I spent one night in Mukda Guesthouse and it was perfectly located within walking distance of all sights. The room was very clean and comfy. I can totally recommend it!

Getting around

The best is to just walk. Alternatively, you may want to rent a bicycle or take a motorbike taxi. Grab transportation doesn’t work here, so you have to look around on the street to find a driver.

Places to visit

Wat Buppharam

It is thought to be the oldest temple in the city, built in the Ayutthaya period. Have a look at the praying hall, the chapel and the Vikhara temple. There is also a folk museum with Buddha images and potteries.

Residence Kampot

Located on Lak Muang Road in Talat Yai area in the center of Trat. The place was built during the reign of Chulalongkorn The Great (Rama V) when Trat was taken over by the French. It was a residence of a French bureaucrat authorized by the French government to govern Trat province and became a governor’s residence later. The Residence is a 3-storey semi-wooden house, topped with a hip roof.

Trat, Thailand
Residence Kampot, Trat

Trat Museum

Housed in former City Hall on Santisook Road.  It is a large wooden building that was originally built during the French occupation.  Over the years it fell into disrepair and was unused before being rebuilt in the early 2000s.  The museum covers the history of the Trat area.  From prehistoric settlements to its early days as an important stopover for Chinese traders and further to the occupation by the French in the early 1900s and the World War Two Battle of Koh Chang. Most information is in both Thai & English. Entry to the museum is 30 Baht for foreign visitors.

Trat, Thailand
Trat Museum

City Pillar Shrine

When King Taksin came to gather troops here, he ordered to build this city pillar which was believed by the Chinese to protect the city from enemies and to bring peace to the people. . The City Pillar is the centre of the Thai-Chinese relationship. Apart from the city pillar, an ancient Khmer style Shiva Linga, found in Huai Raeng Sub-district, is on display.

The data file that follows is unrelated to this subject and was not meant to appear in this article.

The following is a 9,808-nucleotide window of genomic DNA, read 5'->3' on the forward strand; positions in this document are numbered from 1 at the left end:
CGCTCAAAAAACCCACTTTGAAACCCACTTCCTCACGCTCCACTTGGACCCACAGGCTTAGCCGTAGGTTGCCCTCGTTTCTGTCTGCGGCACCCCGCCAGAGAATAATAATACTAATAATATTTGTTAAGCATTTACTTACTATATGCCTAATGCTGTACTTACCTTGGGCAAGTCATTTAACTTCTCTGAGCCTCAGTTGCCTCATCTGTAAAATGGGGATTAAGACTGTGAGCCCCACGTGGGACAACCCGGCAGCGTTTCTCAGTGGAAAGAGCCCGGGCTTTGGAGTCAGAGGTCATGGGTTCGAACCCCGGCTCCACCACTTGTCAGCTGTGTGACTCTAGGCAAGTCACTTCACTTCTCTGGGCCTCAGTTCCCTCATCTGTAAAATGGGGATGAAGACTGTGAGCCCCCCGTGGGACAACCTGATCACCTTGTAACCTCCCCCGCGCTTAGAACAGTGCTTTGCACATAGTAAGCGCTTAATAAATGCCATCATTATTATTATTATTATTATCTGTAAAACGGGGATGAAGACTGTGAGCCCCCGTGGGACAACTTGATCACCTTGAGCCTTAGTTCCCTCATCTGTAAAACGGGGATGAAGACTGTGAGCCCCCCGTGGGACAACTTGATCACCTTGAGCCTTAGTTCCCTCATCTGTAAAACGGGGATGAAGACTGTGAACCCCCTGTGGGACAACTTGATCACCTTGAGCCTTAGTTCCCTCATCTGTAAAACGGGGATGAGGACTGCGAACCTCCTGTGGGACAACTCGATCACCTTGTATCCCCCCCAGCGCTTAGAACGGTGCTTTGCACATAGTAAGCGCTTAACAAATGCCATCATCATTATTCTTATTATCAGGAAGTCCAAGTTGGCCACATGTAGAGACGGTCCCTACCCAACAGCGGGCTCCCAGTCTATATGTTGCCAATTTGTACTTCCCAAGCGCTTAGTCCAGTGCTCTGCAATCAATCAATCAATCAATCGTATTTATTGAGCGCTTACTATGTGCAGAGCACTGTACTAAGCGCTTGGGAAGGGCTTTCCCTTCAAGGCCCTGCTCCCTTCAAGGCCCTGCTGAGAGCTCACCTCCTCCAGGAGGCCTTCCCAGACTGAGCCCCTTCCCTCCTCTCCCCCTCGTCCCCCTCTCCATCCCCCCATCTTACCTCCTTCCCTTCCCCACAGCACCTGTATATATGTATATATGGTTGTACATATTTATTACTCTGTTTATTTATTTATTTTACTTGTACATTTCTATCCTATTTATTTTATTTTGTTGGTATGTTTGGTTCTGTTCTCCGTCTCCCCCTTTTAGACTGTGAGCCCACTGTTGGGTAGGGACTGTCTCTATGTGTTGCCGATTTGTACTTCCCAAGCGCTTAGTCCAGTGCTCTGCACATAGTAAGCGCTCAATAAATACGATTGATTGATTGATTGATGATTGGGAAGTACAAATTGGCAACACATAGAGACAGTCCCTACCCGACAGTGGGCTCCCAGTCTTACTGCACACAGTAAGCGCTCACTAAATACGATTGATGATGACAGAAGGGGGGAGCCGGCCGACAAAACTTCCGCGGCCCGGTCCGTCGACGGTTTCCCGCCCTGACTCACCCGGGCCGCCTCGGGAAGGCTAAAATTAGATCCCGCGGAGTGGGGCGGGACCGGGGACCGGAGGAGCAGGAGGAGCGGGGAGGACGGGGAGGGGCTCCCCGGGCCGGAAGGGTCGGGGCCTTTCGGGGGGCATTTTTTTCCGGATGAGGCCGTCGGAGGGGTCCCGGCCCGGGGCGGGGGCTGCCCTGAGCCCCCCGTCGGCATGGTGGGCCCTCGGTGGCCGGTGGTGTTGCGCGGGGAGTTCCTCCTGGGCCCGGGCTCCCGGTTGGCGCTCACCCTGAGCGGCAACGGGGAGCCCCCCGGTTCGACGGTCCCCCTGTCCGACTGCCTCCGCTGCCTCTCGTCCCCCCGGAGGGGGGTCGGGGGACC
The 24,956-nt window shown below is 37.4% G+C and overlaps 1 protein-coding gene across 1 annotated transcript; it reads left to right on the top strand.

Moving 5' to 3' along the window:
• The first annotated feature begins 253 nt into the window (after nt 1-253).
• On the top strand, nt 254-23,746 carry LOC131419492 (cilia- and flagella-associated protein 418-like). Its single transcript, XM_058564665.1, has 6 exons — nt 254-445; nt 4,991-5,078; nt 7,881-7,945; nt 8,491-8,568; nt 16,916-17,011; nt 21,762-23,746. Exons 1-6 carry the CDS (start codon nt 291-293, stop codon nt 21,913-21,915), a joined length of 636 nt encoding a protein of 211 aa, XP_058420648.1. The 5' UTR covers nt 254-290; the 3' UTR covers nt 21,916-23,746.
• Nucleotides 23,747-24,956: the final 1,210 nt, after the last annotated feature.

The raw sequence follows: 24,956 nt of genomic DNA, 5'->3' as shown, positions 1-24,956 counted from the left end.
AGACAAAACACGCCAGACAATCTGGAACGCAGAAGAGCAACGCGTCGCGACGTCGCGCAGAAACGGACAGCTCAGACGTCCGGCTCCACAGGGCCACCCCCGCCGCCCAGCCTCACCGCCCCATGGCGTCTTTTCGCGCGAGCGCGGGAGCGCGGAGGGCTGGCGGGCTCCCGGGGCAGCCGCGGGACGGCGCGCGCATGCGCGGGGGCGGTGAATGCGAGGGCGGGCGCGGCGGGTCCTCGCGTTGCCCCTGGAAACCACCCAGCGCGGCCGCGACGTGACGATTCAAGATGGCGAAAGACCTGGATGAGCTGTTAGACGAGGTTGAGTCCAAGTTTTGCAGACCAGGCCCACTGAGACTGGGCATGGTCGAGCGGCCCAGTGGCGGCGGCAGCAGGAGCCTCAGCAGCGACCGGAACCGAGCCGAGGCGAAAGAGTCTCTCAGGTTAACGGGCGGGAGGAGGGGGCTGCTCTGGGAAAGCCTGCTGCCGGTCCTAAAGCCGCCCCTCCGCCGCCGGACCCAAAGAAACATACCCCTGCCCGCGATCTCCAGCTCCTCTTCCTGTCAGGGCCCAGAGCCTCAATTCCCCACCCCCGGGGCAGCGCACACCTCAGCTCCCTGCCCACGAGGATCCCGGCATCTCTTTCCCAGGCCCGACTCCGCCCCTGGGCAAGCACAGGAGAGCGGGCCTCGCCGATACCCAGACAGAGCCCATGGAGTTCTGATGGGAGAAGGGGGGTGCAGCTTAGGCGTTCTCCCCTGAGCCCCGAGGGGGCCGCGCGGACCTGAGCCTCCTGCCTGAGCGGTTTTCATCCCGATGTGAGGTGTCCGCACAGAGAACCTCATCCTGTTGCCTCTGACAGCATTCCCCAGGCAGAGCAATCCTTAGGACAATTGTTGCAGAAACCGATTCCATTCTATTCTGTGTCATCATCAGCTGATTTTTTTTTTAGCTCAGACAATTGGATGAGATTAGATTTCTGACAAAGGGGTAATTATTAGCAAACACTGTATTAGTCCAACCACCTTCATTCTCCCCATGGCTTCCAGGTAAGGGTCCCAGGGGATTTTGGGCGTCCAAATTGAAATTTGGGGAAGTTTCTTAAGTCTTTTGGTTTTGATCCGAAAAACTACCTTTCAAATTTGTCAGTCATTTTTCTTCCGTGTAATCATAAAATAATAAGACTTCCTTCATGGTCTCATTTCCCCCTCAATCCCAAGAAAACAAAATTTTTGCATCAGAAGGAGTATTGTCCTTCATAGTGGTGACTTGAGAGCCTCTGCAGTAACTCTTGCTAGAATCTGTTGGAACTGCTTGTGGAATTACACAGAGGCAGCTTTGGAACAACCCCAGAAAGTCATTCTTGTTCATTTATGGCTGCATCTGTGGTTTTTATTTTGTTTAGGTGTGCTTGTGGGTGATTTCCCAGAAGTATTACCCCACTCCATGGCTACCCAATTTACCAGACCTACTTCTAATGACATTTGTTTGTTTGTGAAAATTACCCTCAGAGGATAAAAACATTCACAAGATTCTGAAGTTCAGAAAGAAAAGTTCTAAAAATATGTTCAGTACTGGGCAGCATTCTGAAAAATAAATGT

Wat Pai Lom

Due to the fact that it is the residence of Than Chaokhun Phra Wimonmethachan Worayannurak, the father of education, Wat Phai Lom seems to be the most important temple in Trat. Visitors can visit the Buddhist Garden which is open to the public as a meditation practice place. 

Around Trat

Ban Nam Chiao Community

Ban Nam Chiao Community is an ecotourism community, which represents the coastal fishermen’s way of life. The villagers were originally Thai Buddhists. Later on, the mixture between two ethnicities was created since many of the Chinese merchants cruised in with goods to sell at the Ban Nam Chiao Pier, and finally settled in the area. In the reign of King Rama III, the Khmer Muslims (also known as Khaek Cham or Champa) immigrated from the war in their homeland to settle along the canal in Ban Nam Chiao. More of them kept coming in, so the two religions were allowed to get married, and they became like siblings and lived together in peace. Nowadays, most of the locals earn their living from fishery, rubber and orchard plantations, as well as trade. 

Ko Chang Naval Battle Memorial

On 17 January 1941, one of the most important battles in the history of the Royal Thai Navy took place. At that time, the French advantageously invaded the Thai territorial waters in the Ko Chang area with its 7 battleships whilst the Royal Thai Navy only had 3. Yet, they had the spirit to fight bravely even though the battle ended with the sacrifice of 36 marine lives and all 3 battleships which sank into the sea.

Namtok Saphan Hin

Beautiful waterfall, well off the beaten track. Free entry!